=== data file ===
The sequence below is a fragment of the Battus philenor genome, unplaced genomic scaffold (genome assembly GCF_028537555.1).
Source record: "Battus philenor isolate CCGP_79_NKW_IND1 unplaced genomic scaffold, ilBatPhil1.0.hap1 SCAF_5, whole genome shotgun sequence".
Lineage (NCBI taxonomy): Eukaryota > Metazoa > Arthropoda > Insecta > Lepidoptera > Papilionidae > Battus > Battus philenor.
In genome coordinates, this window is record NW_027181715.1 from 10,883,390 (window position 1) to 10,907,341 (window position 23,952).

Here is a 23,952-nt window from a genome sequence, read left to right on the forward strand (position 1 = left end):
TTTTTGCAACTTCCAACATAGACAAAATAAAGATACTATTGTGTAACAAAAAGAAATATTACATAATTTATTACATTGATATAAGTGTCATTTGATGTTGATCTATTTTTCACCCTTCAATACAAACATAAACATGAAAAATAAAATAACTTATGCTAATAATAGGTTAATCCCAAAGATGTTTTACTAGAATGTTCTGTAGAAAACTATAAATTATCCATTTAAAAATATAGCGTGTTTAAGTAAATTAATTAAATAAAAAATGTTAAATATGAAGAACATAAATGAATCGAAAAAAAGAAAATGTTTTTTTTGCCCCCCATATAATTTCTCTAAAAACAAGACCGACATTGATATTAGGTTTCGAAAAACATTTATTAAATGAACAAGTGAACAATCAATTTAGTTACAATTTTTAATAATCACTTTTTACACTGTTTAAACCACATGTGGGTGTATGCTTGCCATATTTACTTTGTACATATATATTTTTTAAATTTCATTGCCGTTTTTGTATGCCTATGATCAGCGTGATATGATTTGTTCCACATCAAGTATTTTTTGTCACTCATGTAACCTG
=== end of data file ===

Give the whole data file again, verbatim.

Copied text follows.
The sequence below is a fragment of the Battus philenor genome, unplaced genomic scaffold (genome assembly GCF_028537555.1).
Source record: "Battus philenor isolate CCGP_79_NKW_IND1 unplaced genomic scaffold, ilBatPhil1.0.hap1 SCAF_5, whole genome shotgun sequence".
Lineage (NCBI taxonomy): Eukaryota > Metazoa > Arthropoda > Insecta > Lepidoptera > Papilionidae > Battus > Battus philenor.
In genome coordinates, this window is record NW_027181715.1 from 10,883,390 (window position 1) to 10,907,341 (window position 23,952).

Here is a 23,952-nt window from a genome sequence, read left to right on the forward strand (position 1 = left end):
TTTTTGCAACTTCCAACATAGACAAAATAAAGATACTATTGTGTAACAAAAAGAAATATTACATAATTTATTACATTGATATAAGTGTCATTTGATGTTGATCTATTTTTCACCCTTCAATACAAACATAAACATGAAAAATAAAATAACTTATGCTAATAATAGGTTAATCCCAAAGATGTTTTACTAGAATGTTCTGTAGAAAACTATAAATTATCCATTTAAAAATATAGCGTGTTTAAGTAAATTAATTAAATAAAAAATGTTAAATATGAAGAACATAAATGAATCGAAAAAAAGAAAATGTTTTTTTTGCCCCCCATATAATTTCTCTAAAAACAAGACCGACATTGATATTAGGTTTCGAAAAACATTTATTAAATGAACAAGTGAACAATCAATTTAGTTACAATTTTTAATAATCACTTTTTACACTGTTTAAACCACATGTGGGTGTATGCTTGCCATATTTACTTTGTACATATATATTTTTTAAATTTCATTGCCGTTTTTGTATGCCTATGATCAGCGTGATATGATTTGTTCCACATCAAGTATTTTTTGTCACTCATGTAACCTG